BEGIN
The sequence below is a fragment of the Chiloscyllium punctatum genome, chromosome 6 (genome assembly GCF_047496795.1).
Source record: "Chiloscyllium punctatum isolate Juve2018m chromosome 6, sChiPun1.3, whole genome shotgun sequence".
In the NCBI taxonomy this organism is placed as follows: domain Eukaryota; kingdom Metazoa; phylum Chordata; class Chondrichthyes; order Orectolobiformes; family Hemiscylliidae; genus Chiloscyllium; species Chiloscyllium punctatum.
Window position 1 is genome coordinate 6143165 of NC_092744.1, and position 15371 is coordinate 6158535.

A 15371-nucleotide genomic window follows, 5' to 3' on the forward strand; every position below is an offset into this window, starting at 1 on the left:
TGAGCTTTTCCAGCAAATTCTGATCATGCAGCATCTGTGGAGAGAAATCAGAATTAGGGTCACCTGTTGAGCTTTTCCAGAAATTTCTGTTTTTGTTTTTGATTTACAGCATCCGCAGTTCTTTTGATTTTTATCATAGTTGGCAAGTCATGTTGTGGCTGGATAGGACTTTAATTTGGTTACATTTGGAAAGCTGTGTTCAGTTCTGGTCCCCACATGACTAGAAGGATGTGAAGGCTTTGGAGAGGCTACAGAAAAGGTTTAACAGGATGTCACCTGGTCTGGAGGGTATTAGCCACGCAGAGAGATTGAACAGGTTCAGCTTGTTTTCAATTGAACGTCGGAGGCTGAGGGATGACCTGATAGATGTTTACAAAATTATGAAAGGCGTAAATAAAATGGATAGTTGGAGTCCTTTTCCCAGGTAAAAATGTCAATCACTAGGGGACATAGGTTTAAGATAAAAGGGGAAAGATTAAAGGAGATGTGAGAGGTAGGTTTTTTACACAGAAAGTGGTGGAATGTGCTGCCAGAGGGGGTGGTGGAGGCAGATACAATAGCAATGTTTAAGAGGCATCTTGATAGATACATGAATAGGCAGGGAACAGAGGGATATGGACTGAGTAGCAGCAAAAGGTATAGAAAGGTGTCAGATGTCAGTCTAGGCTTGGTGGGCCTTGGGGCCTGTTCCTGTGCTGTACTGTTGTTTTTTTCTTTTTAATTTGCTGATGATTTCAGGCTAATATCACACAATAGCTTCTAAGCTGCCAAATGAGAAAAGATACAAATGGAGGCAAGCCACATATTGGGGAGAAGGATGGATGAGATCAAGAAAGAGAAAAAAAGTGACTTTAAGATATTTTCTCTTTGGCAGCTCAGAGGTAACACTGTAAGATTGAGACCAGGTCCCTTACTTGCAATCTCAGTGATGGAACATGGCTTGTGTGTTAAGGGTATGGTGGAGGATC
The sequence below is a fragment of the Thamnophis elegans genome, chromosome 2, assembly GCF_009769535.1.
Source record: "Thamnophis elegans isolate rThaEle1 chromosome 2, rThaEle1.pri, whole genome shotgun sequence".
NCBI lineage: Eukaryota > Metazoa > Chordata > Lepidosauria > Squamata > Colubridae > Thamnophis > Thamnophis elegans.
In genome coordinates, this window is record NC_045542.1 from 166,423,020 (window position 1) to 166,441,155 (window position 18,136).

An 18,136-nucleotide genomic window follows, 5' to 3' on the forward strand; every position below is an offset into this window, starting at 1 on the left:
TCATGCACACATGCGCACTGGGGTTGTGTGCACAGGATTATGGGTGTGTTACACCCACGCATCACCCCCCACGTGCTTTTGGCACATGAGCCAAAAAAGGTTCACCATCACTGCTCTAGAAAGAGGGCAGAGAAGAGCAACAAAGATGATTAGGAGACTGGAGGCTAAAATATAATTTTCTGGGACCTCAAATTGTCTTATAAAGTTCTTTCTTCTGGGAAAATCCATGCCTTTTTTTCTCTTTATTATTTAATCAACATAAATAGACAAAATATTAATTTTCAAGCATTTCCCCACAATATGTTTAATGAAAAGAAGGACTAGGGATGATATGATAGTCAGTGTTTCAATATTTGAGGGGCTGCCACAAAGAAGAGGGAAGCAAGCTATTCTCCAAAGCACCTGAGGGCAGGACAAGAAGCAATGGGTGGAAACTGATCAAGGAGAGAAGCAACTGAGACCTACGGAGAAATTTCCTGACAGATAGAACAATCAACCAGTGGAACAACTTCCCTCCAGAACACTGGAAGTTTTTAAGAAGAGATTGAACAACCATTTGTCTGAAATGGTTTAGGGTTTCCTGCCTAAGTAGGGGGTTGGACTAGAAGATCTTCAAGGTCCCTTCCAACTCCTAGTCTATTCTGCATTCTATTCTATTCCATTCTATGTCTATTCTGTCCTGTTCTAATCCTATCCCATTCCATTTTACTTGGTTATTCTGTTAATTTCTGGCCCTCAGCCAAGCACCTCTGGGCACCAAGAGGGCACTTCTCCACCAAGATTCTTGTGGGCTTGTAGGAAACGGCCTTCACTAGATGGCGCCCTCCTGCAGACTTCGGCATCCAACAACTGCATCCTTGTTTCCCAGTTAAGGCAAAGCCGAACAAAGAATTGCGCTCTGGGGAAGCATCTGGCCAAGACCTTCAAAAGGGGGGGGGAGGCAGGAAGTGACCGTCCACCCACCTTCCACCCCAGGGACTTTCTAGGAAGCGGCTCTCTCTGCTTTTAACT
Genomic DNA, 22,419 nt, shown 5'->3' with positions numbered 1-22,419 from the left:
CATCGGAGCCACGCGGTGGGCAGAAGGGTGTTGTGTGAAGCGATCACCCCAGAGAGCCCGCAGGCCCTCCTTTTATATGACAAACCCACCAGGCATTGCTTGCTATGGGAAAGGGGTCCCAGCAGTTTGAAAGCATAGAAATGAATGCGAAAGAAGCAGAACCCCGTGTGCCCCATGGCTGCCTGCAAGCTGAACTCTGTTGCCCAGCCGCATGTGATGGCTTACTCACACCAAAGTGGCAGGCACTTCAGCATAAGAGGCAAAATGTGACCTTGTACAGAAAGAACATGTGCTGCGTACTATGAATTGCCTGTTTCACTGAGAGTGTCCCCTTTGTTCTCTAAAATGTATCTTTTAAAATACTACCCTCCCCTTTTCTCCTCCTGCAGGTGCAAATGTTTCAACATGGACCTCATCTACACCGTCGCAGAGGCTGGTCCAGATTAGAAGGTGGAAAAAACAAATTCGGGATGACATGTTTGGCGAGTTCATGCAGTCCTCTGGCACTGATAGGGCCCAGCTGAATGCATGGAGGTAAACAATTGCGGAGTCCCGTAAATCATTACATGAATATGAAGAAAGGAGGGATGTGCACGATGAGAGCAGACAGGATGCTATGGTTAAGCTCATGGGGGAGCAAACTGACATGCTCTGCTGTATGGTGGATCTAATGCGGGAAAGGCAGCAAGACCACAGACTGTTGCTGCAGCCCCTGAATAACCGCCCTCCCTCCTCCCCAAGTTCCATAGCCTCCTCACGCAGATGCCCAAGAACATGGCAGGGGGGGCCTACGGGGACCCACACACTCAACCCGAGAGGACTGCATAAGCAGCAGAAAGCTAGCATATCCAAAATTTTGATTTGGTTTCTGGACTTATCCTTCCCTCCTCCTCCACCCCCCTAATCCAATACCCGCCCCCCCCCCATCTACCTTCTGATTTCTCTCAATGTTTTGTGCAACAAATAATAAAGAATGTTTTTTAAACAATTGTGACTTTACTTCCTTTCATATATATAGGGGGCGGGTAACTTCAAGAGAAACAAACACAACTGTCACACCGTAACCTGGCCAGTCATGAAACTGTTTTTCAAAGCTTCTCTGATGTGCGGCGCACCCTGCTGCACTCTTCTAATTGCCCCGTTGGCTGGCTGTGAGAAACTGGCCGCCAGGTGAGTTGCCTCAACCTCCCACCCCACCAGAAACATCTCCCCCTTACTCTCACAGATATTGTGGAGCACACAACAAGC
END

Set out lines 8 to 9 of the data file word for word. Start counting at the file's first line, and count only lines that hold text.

Source record: "Thamnophis elegans isolate rThaEle1 chromosome 2, rThaEle1.pri, whole genome shotgun sequence".
NCBI lineage: Eukaryota > Metazoa > Chordata > Lepidosauria > Squamata > Colubridae > Thamnophis > Thamnophis elegans.